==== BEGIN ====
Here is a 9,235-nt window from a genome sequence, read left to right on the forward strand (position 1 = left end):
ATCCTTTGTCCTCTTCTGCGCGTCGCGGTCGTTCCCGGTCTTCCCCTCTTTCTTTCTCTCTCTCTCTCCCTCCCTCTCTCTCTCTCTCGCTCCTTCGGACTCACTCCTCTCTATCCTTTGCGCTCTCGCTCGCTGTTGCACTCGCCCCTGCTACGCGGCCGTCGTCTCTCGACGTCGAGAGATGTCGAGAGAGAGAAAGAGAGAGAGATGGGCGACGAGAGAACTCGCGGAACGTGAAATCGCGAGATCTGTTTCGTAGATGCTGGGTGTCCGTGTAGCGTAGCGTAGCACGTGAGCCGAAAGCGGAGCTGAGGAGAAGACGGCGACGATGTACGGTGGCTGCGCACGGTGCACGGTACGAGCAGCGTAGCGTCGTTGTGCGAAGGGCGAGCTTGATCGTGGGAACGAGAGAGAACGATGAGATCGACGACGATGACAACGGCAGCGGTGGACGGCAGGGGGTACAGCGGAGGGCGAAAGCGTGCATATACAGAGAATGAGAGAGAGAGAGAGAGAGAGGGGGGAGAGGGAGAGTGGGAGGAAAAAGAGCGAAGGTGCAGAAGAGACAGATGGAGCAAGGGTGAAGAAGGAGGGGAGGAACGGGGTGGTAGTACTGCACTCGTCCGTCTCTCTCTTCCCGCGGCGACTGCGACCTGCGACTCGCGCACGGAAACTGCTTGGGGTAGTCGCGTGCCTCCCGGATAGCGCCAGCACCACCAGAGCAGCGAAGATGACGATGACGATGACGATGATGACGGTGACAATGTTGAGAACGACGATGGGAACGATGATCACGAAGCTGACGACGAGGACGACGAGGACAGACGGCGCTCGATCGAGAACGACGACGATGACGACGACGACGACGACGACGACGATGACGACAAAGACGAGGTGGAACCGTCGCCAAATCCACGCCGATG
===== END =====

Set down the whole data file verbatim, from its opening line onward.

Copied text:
Here is a 9,235-nt window from a genome sequence, read left to right on the forward strand (position 1 = left end):
ATCCTTTGTCCTCTTCTGCGCGTCGCGGTCGTTCCCGGTCTTCCCCTCTTTCTTTCTCTCTCTCTCTCCCTCCCTCTCTCTCTCTCTCGCTCCTTCGGACTCACTCCTCTCTATCCTTTGCGCTCTCGCTCGCTGTTGCACTCGCCCCTGCTACGCGGCCGTCGTCTCTCGACGTCGAGAGATGTCGAGAGAGAGAAAGAGAGAGAGATGGGCGACGAGAGAACTCGCGGAACGTGAAATCGCGAGATCTGTTTCGTAGATGCTGGGTGTCCGTGTAGCGTAGCGTAGCACGTGAGCCGAAAGCGGAGCTGAGGAGAAGACGGCGACGATGTACGGTGGCTGCGCACGGTGCACGGTACGAGCAGCGTAGCGTCGTTGTGCGAAGGGCGAGCTTGATCGTGGGAACGAGAGAGAACGATGAGATCGACGACGATGACAACGGCAGCGGTGGACGGCAGGGGGTACAGCGGAGGGCGAAAGCGTGCATATACAGAGAATGAGAGAGAGAGAGAGAGAGAGGGGGGAGAGGGAGAGTGGGAGGAAAAAGAGCGAAGGTGCAGAAGAGACAGATGGAGCAAGGGTGAAGAAGGAGGGGAGGAACGGGGTGGTAGTACTGCACTCGTCCGTCTCTCTCTTCCCGCGGCGACTGCGACCTGCGACTCGCGCACGGAAACTGCTTGGGGTAGTCGCGTGCCTCCCGGATAGCGCCAGCACCACCAGAGCAGCGAAGATGACGATGACGATGACGATGATGACGGTGACAATGTTGAGAACGACGATGGGAACGATGATCACGAAGCTGACGACGAGGACGACGAGGACAGACGGCGCTCGATCGAGAACGACGACGATGACGACGACGACGACGACGACGACGATGACGACAAAGACGAGGTGGAACCGTCGCCAAATCCACGCCGATG